Just in case you are tired of my bear, eagle, and sea lion stories....we have not talked much about salmon sharks, like the one we dissected a few Sundays ago. No, there is no need to worry: they don't eat people! And I can think of 2 reasons: 1) Their mouths are small and 2) While the water temperature has already risen to a balmy 44 degrees (and willl probably get above 50), few people get in the water araound here. Yes there are surfers, and divers, and those who fall out of their kayaks; but not too many. In our disection, they only found small fish in the stomach.
These sharks get enough fish to eat, and who would eat red meat when you can have all the fish you want to eat ???
While they don't attack us, some people (not Kodiakians of course) like to go after them for fun. The first year I got here, there was an article in the Anchorage newspaper about people who where hoping to have them hook on to line thrown form their kayak. Remember that those guys weigh well over 400 pounds and soeme are wider than a kayak. The thrill seekers said it was a real treat to have them bite hook, take off and pull their kayak for a mile or so. But in case they get going too fast, be sure to have a knife ready to cut the line. Its called a "sleigh ride".(I know that a Sunfish sail boat will dive like a submarine if the wind is behind you and it is too strong and you go over 7 mph; I'd be concerned that a kayak might do something similar, but don't really know!) In any case, I hear these shark like to suddenly dive deep in an effort to losen the hook. So have your knife ready!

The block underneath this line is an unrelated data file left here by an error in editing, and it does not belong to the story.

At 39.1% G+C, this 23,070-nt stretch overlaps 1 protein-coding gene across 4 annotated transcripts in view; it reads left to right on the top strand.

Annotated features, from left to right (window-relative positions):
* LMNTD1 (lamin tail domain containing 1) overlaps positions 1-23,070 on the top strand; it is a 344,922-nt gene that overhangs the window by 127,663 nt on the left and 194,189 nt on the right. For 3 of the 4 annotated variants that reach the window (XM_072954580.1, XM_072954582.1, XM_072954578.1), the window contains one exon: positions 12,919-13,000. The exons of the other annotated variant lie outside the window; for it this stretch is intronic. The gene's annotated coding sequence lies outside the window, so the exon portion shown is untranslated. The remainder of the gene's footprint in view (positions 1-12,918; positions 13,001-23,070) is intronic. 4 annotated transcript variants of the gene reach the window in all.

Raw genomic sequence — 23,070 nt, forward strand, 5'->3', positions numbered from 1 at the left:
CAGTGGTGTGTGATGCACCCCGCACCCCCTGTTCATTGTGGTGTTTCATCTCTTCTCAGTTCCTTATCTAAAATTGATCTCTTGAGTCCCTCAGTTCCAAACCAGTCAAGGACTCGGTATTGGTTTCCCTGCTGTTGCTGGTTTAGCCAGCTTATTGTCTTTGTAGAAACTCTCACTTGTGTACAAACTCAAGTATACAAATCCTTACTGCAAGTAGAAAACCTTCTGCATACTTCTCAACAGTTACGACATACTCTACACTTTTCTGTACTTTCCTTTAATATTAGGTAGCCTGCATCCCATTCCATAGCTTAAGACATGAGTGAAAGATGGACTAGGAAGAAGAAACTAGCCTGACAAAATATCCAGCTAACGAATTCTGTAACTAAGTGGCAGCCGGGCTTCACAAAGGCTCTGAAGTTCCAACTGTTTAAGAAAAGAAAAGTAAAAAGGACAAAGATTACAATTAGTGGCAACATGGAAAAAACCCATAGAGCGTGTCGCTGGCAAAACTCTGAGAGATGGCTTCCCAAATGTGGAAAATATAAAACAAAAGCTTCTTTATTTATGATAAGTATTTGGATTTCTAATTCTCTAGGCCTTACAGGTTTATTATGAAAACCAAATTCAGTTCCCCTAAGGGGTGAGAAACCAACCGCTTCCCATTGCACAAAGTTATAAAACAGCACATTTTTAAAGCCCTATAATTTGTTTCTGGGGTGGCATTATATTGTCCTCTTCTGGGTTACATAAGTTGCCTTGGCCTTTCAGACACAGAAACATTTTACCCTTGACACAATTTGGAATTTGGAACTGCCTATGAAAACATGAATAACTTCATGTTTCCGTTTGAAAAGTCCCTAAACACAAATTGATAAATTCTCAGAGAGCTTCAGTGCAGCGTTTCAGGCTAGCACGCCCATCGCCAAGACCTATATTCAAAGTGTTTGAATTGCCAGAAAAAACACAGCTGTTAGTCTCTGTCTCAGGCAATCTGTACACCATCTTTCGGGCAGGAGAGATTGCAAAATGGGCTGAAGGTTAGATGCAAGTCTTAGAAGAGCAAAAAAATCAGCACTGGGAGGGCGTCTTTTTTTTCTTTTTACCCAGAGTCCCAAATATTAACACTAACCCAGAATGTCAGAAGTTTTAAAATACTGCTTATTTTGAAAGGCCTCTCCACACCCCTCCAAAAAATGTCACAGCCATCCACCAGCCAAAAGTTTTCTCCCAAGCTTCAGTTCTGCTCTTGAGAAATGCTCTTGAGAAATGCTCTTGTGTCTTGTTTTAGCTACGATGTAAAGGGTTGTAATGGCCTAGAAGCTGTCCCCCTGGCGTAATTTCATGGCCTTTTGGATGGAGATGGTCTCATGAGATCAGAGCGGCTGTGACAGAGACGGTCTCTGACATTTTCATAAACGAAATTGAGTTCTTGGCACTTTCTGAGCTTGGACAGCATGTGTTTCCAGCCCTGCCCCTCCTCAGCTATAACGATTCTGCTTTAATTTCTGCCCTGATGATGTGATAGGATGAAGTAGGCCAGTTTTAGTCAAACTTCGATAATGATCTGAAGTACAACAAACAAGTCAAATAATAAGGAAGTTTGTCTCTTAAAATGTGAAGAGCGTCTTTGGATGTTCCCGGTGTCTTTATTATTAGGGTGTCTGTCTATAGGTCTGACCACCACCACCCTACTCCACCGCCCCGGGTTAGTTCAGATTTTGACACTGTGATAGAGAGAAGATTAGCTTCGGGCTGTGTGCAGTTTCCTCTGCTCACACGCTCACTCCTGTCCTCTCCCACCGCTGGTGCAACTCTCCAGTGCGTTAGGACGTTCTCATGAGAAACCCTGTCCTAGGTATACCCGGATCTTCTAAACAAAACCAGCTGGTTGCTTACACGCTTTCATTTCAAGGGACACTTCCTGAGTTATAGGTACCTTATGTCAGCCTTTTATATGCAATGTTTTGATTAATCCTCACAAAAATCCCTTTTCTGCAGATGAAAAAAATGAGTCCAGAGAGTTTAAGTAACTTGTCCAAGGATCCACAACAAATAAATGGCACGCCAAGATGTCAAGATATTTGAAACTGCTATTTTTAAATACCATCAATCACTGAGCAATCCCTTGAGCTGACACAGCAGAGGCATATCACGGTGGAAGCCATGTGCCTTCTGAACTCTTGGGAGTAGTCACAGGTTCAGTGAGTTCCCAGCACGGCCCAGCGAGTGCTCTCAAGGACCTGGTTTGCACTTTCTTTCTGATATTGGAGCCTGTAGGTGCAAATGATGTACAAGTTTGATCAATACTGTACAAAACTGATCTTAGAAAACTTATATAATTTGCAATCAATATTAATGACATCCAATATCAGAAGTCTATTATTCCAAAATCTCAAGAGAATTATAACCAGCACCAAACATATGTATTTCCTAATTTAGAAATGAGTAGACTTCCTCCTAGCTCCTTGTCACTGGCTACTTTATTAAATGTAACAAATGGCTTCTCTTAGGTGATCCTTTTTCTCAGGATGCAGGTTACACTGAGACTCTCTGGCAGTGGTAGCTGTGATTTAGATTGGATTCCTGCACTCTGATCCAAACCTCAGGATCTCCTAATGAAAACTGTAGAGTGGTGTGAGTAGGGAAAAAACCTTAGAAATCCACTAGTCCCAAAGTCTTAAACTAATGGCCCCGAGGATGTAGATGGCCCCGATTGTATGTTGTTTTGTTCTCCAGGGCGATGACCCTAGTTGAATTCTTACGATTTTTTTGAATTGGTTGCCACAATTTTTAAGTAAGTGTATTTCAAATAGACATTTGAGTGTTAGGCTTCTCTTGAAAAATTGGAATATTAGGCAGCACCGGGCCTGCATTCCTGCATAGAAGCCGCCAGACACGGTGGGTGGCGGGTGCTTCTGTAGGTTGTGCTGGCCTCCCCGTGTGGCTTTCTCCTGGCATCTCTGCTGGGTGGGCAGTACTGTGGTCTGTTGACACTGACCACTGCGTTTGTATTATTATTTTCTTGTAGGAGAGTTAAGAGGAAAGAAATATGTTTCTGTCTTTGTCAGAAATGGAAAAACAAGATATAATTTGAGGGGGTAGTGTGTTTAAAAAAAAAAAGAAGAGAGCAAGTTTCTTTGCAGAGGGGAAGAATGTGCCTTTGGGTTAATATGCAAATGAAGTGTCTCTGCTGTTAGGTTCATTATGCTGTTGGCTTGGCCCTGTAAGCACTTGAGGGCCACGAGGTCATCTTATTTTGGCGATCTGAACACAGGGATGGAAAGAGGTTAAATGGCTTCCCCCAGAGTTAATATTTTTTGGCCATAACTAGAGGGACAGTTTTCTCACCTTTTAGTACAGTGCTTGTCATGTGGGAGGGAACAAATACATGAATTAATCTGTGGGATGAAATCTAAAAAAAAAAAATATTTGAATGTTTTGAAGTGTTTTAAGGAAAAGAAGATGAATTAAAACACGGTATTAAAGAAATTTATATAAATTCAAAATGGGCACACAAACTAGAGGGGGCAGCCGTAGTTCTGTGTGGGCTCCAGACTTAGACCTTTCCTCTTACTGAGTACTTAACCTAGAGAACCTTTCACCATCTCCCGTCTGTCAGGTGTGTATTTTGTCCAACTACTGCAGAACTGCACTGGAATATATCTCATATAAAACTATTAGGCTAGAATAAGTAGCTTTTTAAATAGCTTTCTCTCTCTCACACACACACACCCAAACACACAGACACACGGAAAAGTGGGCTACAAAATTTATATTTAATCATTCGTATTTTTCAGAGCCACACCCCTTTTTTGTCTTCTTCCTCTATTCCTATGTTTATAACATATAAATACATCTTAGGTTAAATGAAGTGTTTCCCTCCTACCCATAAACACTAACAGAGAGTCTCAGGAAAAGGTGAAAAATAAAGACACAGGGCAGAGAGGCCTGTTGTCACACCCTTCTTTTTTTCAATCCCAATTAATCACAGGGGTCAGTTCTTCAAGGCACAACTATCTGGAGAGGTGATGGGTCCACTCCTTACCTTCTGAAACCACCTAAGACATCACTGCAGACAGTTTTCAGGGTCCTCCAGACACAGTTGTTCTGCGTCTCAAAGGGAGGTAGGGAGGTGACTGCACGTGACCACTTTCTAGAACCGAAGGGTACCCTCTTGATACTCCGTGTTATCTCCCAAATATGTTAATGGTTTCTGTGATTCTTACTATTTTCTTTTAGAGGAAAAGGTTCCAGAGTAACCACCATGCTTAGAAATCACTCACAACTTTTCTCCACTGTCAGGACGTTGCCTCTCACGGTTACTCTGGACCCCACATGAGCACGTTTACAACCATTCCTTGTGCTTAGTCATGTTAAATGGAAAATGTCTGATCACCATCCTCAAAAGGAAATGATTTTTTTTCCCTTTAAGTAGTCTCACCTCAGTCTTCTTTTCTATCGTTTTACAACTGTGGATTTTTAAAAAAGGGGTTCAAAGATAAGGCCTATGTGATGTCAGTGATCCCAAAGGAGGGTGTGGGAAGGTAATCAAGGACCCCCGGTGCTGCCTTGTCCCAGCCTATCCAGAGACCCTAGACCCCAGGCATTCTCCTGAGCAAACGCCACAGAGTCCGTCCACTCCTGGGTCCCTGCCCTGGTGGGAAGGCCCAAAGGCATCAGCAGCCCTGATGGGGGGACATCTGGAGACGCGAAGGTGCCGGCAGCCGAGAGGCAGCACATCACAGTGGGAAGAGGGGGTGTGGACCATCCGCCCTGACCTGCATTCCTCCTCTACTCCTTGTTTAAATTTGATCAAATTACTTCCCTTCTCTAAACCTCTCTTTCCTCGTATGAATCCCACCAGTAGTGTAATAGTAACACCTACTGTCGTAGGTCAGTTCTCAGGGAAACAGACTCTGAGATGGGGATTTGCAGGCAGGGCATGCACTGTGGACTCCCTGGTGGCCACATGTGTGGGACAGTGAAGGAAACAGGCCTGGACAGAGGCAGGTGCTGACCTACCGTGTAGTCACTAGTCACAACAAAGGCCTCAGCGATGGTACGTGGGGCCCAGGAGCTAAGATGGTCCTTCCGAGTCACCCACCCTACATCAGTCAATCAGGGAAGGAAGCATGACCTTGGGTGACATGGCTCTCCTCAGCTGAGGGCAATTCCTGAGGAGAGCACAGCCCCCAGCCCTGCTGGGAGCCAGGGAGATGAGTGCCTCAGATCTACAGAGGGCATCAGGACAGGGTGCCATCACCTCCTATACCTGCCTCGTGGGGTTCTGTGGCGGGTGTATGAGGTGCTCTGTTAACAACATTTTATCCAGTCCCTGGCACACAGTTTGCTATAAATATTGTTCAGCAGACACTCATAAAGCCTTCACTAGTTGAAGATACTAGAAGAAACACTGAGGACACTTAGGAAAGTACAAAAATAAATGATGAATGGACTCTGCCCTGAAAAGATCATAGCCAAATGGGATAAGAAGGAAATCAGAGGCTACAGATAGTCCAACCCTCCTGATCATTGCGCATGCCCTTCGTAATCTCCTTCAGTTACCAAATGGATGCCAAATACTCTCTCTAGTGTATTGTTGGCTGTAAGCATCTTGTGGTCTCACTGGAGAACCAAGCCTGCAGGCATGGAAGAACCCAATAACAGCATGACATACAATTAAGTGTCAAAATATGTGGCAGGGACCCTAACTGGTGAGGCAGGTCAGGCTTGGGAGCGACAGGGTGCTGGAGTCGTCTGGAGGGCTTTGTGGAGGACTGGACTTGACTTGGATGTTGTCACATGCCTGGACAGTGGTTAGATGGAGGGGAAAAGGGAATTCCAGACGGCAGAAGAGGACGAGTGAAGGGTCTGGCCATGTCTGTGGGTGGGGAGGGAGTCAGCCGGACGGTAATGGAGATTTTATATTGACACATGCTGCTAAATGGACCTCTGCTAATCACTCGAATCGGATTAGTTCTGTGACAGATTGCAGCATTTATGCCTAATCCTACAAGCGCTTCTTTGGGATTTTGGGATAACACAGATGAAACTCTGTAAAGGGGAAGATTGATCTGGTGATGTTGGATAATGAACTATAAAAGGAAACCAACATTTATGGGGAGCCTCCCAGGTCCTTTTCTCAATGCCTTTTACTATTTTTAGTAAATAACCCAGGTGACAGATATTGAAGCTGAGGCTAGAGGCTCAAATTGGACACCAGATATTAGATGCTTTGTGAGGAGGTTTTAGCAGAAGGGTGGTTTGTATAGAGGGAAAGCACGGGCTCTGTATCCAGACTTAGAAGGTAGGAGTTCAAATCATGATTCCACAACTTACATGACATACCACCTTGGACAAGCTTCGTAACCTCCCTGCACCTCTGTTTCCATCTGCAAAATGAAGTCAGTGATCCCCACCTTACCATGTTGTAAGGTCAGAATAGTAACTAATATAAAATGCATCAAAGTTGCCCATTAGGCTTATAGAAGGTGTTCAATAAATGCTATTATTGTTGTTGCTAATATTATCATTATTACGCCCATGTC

I haven't heard more about them doing thrill riding. Maybe they got smart. But there are people from the lower 48 coming to the Kenai for some shark fishing.
Check this out: http://www.youtube.com/watch?v=lKjS5irBAG0
As far as eating these shark, remember to carefully cut off all the red meat and bring in only the white. Apperantly these sharks have a red layer of muscle with a tremendous amount of blood vessels, to keep them warm in our cold waters. And that extra blood in their red muscle give it a horrible urea smell and taste.
Check out a fishing charter site and compare their mouths to your body and their body length to your's too. Interested in doing some fishing when you come visit?
But if you want to be spared thier pictures, this is what they say:
"If you want to experience the ultimate hook and line sport fishing in Alaska then you have to try Salmon Shark fishing in Prince William Sound (PWS). These large 6 to 10 foot, 300 to 400 pound sharks follow and feed on the various species of salmon entering PWS each year. Salmon Sharks are in the same family of cold water sharks as Mako and Great White. They are excellent food quality (when properly prepared) and sometimes compared to the taste of swordfish. Several of our clients have compared the fighting power, speed, and leaping ability of PWS Salmon Sharks to that of Blue Marlin around the Cabo area. Marlins, on average jump more often, however the Salmon Sharks commonly display extremely powerful runs of hundreds or up to a thousand yards, diving all the way to the ocean floor, often times, many hundreds of feet deep. One shark several years ago, pulled a tightly set drag on a Penn 50SW 2-speed reel for 17 minutes straight, taking over half the line (approximately 800 yards), before breaking off. Another shark pulled drag on a Penn 9/0 for so long that the drag washers started smoking! Another shark several years ago ripped an Okuma 50 2-speed reel right off the rod, breaking all four stainless steel mounting bolts (this was our customers tackle, not ours). On average it will take from 20 to 40 minutes to land one of these sharks. The shear power of the Salmon Shark, along with dozens of razor sharp teeth, and skin similar to 80 grit sandpaper require only the highest quality tackle be used to catch this magnificent creature."